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Temporal range: Late Oligocene–Pleistocene
Thylacoleo BW.jpg
Scientific classification e
Kingdom: Animalia
Phylum: Chordata
Class: Mammalia
Infraclass: Marsupialia
Order: Diprotodontia
Suborder: Vombatiformes
Family: Thylacoleonidae
Gill, 1872[1]

Thylacoleonidae is a family of extinct meat-eating marsupials from Australia, referred to as marsupial lions.[2] The best known is Thylacoleo carnifex, also called the marsupial lion.[3] The clade ranged from the Late Oligocene to the Pleistocene, with some species the size of a possum and others as large as a leopard or as a cheetah. As a whole, they were largely arboreal, in contrast to the mostly terrestrial dasyuromorphs (quolls only recently took the niches vacated by small thylacoleonids), monitor lizards and mekosuchines.[4]

Hypercarnivory was also found in another order of marsupials, the dasyuromorph family Thylacinidae that included the Tasmanian tiger Thylacinus cynocephalus that became extinct in the twentieth century.


Illustration of lower dentition reconstructed by Owen, 1877

A diprotodontian family allied to the Vombatiformes, mammals that radiated and diversified in the Oligocene to Miocene. The thylacoleonid genera exhibit specialised dentition that allowed them to kill prey larger than themselves.

The earliest descriptions of the most recent species recognise the secateur-like blades of the teeth as a powerful mammalian predator, a "marsupial lion," that were noted as missing in the Australian environment. The third premolars exhibit this blade-like development, becoming greatly enlarged in the Pleistocene species Thylacoleo carnifex, prompting the description by Owen as "…one of the fellest and most destructive of predatory beasts."[5] They are seen as presumably occupying a trophic level as peak predators in their local ecologies, some smaller and arboreal climbers while those terrestrial species are sizably comparable to large dog or a big cat.

Distribution and habitat[edit]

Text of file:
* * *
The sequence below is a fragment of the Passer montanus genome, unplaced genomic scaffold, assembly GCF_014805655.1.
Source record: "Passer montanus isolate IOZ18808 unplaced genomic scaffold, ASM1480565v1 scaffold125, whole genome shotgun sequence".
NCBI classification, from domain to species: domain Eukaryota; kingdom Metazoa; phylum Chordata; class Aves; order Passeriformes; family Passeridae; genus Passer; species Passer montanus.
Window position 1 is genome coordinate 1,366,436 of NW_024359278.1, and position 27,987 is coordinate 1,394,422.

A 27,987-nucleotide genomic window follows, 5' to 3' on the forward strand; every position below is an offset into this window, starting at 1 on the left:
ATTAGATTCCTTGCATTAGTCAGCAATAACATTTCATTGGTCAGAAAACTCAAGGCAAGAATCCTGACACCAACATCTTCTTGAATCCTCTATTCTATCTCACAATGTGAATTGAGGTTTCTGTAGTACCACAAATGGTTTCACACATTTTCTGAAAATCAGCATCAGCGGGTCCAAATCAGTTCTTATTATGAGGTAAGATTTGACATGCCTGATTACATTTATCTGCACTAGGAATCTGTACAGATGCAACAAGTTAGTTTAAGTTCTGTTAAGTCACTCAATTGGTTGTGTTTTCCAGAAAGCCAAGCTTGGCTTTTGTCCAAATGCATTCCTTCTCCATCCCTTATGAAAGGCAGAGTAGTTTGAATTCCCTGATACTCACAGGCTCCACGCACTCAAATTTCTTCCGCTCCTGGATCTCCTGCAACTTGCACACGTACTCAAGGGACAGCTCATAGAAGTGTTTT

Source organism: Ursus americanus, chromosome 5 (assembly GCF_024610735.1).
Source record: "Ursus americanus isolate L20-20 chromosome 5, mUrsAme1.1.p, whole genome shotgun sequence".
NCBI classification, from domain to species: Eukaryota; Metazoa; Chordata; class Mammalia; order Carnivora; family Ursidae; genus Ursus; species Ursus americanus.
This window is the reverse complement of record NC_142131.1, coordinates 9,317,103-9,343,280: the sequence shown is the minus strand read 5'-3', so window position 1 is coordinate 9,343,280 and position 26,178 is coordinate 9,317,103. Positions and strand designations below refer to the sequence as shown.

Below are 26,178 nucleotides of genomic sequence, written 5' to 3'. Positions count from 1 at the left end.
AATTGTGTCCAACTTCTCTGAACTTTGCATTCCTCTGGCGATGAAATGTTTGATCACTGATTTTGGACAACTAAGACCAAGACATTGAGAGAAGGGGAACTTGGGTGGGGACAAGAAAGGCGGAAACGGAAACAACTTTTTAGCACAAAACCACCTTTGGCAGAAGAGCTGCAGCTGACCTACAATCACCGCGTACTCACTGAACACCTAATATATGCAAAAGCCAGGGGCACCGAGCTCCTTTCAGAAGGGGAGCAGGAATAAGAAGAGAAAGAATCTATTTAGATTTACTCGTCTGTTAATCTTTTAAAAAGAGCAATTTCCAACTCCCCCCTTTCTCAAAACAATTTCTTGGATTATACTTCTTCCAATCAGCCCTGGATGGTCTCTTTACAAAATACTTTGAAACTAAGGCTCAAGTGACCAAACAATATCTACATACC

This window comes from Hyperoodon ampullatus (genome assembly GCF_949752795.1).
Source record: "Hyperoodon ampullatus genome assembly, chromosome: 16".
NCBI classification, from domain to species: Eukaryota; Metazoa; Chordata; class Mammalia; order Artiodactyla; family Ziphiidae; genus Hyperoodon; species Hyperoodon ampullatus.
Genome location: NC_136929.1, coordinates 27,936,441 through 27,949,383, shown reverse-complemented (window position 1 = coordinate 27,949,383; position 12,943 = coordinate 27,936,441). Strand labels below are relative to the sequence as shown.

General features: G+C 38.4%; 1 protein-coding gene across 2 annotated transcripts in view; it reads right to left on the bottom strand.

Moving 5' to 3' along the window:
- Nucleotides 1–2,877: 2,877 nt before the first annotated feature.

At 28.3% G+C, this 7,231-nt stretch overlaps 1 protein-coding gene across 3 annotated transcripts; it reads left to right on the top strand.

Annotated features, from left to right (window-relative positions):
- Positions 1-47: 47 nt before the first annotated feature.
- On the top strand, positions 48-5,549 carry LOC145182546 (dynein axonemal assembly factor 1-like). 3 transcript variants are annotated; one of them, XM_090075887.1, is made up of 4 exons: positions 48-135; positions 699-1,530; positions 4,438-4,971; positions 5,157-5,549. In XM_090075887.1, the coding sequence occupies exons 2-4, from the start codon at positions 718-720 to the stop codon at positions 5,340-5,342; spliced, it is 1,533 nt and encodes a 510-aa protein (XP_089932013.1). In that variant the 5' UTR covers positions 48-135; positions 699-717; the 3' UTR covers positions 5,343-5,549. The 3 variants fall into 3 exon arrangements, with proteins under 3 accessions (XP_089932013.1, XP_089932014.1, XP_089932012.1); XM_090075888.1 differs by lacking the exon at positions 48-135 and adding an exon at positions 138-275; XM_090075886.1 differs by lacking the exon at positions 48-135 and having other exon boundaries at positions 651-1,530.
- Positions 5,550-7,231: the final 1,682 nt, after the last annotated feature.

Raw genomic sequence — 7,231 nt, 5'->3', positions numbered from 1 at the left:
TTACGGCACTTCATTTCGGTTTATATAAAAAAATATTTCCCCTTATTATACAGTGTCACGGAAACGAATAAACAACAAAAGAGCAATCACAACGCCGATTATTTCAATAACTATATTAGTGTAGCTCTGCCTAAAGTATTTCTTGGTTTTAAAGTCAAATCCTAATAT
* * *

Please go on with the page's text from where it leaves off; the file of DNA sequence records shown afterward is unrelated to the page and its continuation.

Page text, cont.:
The genera are associated with the late Oligocene and Miocene epochs. Microleo and Wakaleo have been located at the Lake Pitikanta fossil area in Central Australia and toward the northern coast at Riversleigh, below the gulf of Carpentaria, a rich source of fossil fauna. The most recent species, Thylacoleo carnifex, existed at least until the Pleistocene, the earliest known specimens of the family are dated to around twenty five million years ago.[6]


The family was described by Theodore Gill in a systematic revision of mammalian taxa published by the Smithsonian Institution in 1872.[1] The name is derived from the genus named by Richard Owen, Thylacoleo, which he recognised as a potent carnivore and described as marsupial version of the modern lions (Leo).

They are now thought to be allied with the Vombatiformes, still represented in the modern Australian fauna by koalas and wombats. They appear to have diverged by specialising in a carnivorous diet in the early Oligocene, and increased in size along with their prey during the Miocene.[citation needed]

A revision of the family was published in 2017, enabled by the discovery of a skull of an early species, named as Wakaleo schouteni, which allowed closer comparison with previously described species and the more complete fossil record of the lineages. The study by Anna Gillespie, Mike Archer and Suzanne Hand, revised the description of Wakaleo to include a new species and circumscribe taxa previously assigned to Priscileo.[5]


Four genera are currently accepted as belonging to this family:[7]

  • Incertae sedis


  1. ^ a b Gill, Theodore (1872). "Arrangement of the families of mammals. With analytical tables. Prepared for the Smithsonian institution". Smithsonian Miscellaneous Collections. Smithsonian Institution. 11: 1–98.
  2. ^ Werdelin, L (1988). "Circumventing a Constraint - the Case of Thylacoleo (Marsupialia, Thylacoleonidae)". Australian Journal of Zoology. 36 (5): 565. doi:10.1071/ZO9880565.
  3. ^ Wroe, Stephen. "Move Over Sabre-Tooth Tiger". Australian Museum. Archived from the original on 2003-03-10. Retrieved 2008-06-03.
  4. ^ Gillespie, Anna K.; Archer, Michael; Hand, Suzanne J. (2016). "A tiny new marsupial lion (Marsupialia, Thylacoleonidae) from the early Miocene of Australia" (PDF). Palaeontologia Electronica. Palaeontological Association. 19 (2.26A): 1–26. doi:10.26879/632. Retrieved 29 August 2016.
  5. ^ a b Gillespie, A.K.; Archer, M.; Hand, S.J. (6 December 2017). "A new Oligo–Miocene marsupial lion from Australia and revision of the family Thylacoleonidae". Journal of Systematic Palaeontology. 17 (1): 59–89. doi:10.1080/14772019.2017.1391885. S2CID 90758394.
  6. ^ Gillespie, A. (7 December 2017). "A new species of marsupial lion tells us about Australia's past". The Conversation.
  7. ^ Haaramo, Mikko. "Diprotodontia - diprotodonts". Mikko's Phylogeny Archive. Retrieved 2007-12-29.[needs update?]
  8. ^ Gough, Myles. "Kitten-sized extinct 'lion' named after David Attenborough". BBC News. British Broadcasting Corporation. Retrieved 29 August 2016.